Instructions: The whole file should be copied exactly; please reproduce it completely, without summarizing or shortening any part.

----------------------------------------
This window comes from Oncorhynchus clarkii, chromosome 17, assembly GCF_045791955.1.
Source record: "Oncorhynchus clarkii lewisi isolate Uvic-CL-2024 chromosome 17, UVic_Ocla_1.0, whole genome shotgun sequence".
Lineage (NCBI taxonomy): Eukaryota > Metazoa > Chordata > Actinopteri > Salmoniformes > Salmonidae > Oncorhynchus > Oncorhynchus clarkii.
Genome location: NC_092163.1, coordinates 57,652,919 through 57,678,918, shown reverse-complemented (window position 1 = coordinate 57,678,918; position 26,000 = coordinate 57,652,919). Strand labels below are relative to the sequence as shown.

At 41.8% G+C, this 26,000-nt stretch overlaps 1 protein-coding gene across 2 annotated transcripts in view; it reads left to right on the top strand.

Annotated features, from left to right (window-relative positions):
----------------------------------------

This window comes from Oncorhynchus clarkii, chromosome 17, assembly GCF_045791955.1.
Source record: "Oncorhynchus clarkii lewisi isolate Uvic-CL-2024 chromosome 17, UVic_Ocla_1.0, whole genome shotgun sequence".
Lineage (NCBI taxonomy): Eukaryota > Metazoa > Chordata > Actinopteri > Salmoniformes > Salmonidae > Oncorhynchus > Oncorhynchus clarkii.
Genome location: NC_092163.1, coordinates 57,652,919 through 57,678,918, shown reverse-complemented (window position 1 = coordinate 57,678,918; position 26,000 = coordinate 57,652,919). Strand labels below are relative to the sequence as shown.

At 41.8% G+C, this 26,000-nt stretch overlaps 1 protein-coding gene across 2 annotated transcripts in view; it reads left to right on the top strand.

Annotated features, from left to right (window-relative positions):